By Alexis Taylor, Special to the AFRO
Long before he fought his own Goliath-sized battle, Pastor Marshall Prentice knew the effects of prostate cancer on the Black men in his community.
The East Baltimore pastor had been running annual screenings and increasing awareness out of Zion Baptist Church for a full four years before he got a call that made everything personal.
“The doctor told me over the phone I had prostate cancer,” recalls the 71-year-old doctor of divinity to the AFRO. “It was insensitive, but men at Zion had been through this and colon cancer. Just as I was able to help them, they helped as part of my journey. God showed me that He had gotten them through. Who am I to be exempt and not go through anything like this?”
According to the Centers for Disease Control (CDC), “cancer is a disease in which cells in the body grow out of control. When cancer starts in the prostate, it is called ‘prostate cancer.’” The National Cancer Institute (NCI) warns that over 164,000 men will discover they have prostate cancer in 2018. According to the CDC, “of 100 American men, about 13 will get prostate cancer during their lifetime, and about 2 to 3 men will die.” A family history of prostate cancer is a major factor in susceptibility, along with diet and lifestyle.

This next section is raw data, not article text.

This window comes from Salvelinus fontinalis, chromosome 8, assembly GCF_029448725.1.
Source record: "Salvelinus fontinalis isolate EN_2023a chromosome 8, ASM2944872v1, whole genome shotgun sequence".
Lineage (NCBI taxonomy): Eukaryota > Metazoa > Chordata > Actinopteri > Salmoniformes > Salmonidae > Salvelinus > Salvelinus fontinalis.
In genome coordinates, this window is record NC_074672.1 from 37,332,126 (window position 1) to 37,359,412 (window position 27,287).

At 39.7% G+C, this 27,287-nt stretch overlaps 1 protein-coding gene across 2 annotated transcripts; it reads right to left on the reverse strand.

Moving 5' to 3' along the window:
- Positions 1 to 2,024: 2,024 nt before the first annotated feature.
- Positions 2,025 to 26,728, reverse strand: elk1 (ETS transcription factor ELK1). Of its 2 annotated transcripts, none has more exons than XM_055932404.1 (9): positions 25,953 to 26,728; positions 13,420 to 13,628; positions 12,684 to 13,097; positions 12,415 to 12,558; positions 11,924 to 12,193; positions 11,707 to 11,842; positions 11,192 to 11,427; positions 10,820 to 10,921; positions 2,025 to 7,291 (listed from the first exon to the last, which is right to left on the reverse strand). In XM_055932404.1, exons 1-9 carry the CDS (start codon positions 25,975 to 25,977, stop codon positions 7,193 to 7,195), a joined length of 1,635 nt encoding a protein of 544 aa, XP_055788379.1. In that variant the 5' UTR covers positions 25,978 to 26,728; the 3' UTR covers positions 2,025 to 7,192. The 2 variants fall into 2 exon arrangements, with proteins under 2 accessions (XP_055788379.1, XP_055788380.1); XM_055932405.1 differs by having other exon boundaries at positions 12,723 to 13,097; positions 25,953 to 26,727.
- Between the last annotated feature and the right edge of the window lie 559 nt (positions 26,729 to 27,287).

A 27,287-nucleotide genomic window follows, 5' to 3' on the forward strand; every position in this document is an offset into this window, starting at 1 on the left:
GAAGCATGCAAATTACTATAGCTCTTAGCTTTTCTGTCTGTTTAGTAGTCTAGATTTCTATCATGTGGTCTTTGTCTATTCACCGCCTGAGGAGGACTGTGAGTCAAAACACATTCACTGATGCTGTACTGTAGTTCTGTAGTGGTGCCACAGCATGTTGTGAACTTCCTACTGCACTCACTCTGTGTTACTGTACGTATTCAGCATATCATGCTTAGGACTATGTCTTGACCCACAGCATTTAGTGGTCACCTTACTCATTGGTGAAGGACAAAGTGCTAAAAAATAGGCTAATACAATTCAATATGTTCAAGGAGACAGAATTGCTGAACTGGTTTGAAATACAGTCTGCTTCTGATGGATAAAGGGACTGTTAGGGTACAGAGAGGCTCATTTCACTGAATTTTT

While fatality rates are low, health officials agree that Black men are more than twice as likely to die from prostate cancer than White men because they simply won’t complete a check for the disease. Though symptoms are rare, the CDC does list “difficulty starting urination, weak or interrupted flow of urine, and frequent urination, especially at night” as indicators of the disease. Pain during urination or blood in urine or semen are also possible signs of the prostate cancer.
Prentice said at the time of his screening he showed no symptoms, but his biopsy revealed a high level of the prostate specific- antigen (PSA) in his blood, a protein that can alert doctors if it is elevated above four nanograms per milliliter of blood or increases significantly in a short period of time. He opted out of surgery because six to eight weeks of radiation was an option.
Six years later, he can be found imploring congregants to press through struggles with the full authority of someone who has survived tough times. His road to remission was accessible, in part to his early detection and how the disease moves through the body.
“This type of disease is like a slow moving turtle,” said Dr. Sanford J. Siegel, chief executive officer of Chesapeake Urology, a group of urologists across the Maryland and Delaware area. “Men usually don’t have physical symptoms until the cancer has spread to the bones.”
Siegel took over Prentice’s care after his initial diagnosis and said that while the disease traditionally does not rapidly ravage the body, Black men are experiencing higher fatality rates because they “generally do not go to their physicians as early or as often.” As a result, doctors are not contacted until the disease has progressed significantly or already spread to other parts of the body.